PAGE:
A combination of lower trade book sales and costs associated with the creation of its new School Reading Events business resulted in an operating loss of $99.1 million at Scholastic in the quarter ended August 31, 2023, compared to a loss of $58.1 million a year ago. Total sales were down 13%, to $228.5 million.
The integration of the book fairs and book clubs business took effect June 1, though Scholastic did breakout results for both operations (results will be broken out for the remainder of the fiscal year). Book fair revenue fell 4%, to $27.3 million, and clubs declined 59%, to $2.6 million in what is a typical slow quarter for those businesses. In the financial announcement, CEO Peter Warwick said Scholastic has a plan to transition the book club business “to a smaller, more profitable core supporting future growth in School Reading Events.”
In response to a follow up question about the fate of the clubs, Scholastic the company has already sent flyers teachers and families this season. According to Scholastic for the school year, the club model "has been right-sized and refocused, with fewer flyers but a more robust, kid-centric assortment with a modernized experience" that reflects its successful fairs business. "We have also optimized the model to make the program easier to execute, recognizing the demands on teachers and parents," Scholastic added.
To get there, Scholastic made a number of cuts in the book club business in the quarter. Although the company had no comment on those cuts, its financial release did acknowledge “severance” payments in the quarter and reported $6.3 million in restructuring and cost savings charges.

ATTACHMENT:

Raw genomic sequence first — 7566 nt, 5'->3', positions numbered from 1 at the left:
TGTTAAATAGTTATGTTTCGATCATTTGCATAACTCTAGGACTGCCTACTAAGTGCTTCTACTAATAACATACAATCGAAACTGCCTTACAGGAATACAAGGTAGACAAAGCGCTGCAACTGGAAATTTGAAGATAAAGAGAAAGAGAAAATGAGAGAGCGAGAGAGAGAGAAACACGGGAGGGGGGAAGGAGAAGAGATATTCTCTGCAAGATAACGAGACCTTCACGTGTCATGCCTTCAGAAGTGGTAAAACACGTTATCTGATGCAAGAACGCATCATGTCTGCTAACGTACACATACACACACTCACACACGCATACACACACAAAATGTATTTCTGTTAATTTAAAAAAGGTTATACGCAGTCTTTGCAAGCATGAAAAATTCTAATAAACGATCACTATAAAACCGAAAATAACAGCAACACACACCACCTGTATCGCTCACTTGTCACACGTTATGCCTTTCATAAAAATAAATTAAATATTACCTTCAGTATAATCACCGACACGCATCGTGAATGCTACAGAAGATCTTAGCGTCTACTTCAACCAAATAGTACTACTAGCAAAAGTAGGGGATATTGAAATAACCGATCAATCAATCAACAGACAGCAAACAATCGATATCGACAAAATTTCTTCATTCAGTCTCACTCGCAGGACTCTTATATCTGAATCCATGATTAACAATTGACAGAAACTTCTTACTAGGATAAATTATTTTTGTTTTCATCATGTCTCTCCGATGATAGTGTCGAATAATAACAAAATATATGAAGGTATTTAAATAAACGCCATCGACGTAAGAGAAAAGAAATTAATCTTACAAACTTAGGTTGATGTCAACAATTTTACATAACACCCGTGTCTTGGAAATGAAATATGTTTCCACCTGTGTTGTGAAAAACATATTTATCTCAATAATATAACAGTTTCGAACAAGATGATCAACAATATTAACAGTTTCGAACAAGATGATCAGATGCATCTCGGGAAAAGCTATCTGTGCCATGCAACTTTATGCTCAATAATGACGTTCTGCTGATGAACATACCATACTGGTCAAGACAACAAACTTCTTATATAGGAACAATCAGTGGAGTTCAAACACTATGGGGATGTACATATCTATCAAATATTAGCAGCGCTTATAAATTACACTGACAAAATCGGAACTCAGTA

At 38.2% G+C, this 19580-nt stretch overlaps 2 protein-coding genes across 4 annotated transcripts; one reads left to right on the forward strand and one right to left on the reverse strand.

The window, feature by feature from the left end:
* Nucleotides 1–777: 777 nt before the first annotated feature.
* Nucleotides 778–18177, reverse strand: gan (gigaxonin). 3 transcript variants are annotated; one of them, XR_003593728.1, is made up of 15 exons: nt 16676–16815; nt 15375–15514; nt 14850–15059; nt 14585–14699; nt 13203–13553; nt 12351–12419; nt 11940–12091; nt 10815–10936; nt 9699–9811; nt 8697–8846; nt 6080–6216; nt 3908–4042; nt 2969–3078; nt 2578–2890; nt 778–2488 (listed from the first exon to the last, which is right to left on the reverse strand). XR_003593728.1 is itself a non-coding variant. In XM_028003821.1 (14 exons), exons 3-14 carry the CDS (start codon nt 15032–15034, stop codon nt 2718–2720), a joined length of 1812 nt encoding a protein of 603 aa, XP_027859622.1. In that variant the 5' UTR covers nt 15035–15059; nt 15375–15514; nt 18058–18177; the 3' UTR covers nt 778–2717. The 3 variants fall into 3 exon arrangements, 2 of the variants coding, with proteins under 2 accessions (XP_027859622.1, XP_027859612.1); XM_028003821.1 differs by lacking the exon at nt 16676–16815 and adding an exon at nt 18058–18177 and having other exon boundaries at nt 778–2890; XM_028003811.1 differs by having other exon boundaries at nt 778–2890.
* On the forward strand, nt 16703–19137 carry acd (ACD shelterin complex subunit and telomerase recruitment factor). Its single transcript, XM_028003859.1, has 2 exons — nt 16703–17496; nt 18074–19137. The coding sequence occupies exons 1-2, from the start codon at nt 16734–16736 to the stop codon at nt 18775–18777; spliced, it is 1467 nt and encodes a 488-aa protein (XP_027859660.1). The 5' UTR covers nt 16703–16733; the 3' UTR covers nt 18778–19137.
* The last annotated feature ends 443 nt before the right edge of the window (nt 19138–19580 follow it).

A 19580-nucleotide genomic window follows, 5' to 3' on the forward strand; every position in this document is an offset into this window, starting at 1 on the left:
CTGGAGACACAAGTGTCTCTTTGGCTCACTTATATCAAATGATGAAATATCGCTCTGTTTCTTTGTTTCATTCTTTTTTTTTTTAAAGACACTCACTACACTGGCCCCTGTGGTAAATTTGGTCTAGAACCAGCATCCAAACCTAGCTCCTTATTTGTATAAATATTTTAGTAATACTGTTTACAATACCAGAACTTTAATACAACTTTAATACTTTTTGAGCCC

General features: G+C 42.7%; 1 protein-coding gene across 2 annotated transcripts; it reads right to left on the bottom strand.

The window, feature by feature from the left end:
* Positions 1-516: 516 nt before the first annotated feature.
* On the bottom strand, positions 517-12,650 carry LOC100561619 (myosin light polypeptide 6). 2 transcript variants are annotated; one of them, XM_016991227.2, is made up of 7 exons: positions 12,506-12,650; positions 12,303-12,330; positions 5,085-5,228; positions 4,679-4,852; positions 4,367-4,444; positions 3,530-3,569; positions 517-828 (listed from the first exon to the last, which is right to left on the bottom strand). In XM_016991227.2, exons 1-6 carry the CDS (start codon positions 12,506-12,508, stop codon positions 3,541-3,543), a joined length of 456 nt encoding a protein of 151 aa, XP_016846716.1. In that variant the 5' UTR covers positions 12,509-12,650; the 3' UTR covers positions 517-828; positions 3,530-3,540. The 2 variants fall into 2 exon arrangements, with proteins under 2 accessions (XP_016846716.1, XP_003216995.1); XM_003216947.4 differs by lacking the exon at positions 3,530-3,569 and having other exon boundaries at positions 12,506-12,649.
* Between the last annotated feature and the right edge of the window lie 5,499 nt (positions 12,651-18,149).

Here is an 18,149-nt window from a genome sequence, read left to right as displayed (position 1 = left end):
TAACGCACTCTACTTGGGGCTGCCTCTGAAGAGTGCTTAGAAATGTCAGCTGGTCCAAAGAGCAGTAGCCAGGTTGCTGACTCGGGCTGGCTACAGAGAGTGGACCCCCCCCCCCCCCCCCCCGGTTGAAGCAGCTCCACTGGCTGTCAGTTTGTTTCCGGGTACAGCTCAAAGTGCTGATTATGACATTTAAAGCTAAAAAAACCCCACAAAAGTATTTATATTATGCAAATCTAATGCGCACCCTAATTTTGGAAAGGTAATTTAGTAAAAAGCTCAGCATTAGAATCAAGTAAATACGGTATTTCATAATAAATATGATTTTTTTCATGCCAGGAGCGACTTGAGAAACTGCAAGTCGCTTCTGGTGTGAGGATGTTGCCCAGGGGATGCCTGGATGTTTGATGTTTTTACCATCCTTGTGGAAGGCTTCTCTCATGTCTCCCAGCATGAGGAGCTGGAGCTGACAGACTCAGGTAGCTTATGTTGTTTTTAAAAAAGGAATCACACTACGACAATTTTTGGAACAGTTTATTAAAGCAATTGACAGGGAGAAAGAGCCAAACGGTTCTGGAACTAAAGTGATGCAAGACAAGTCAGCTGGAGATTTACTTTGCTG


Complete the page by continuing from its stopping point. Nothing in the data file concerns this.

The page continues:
Scholastic’s trade publishing division had a down quarter with sales falling 19% to $72.9 million. Scholastic said a good frontlist performance was offset by continued softness in the retail market, reflected in part, Warwick said, by “reductions in backlist inventory by retailers.“
In a conference call with analysts, Warwick said Scholastic believes retailers have sorted through their excess inventory and said trade sales were improving in the last weeks of August and early September. He also acknowledged Scholastic’s new books in the just completed quarter were not as strong as in some other periods, which also impacted sales. He said the company’s fall and spring lists are stronger, including new titles in Dav Pilkey's Dog Man and Cat Kid Comic Club series, plus a new Heartstopper title.
Warwick also said he was encouraged by overall spending for children’s books, explaining that spending on book fairs continues to be “very strong.” The company expects its book fair count to be at 90% of pre-pandemic levels in fiscal 2024.
In Scholastic’s other operating divisions, education solutions revenues decreased 10%, to $66.0 million, reflecting lower, timing-related state-sponsored program revenues and a continued shift in the overall seasonality of segment sales, the company said.
International revenues decreased 12%, reflecting the $1.4 million year-over-year impact of unfavorable foreign currency exchange and $1.6 million in lower revenues due to the disposition of the direct sales business in Asia in the prior year. Excluding these factors, international revenues declined 8%, as sales in major markets were impacted by continued softness in the overall retail market.
Despite some first quarter headwinds (which had been expected, Scholastic executives noted) the company reaffirmed its fiscal 2024 guidance for revenue growth of 3% to 5% and adjusted EBITDA of $190 million to $200 million, excluding the impact of onetime charges of $7 million to $10 million related to restructuring and cost savings activities.
This story has been update with more information on the book club business.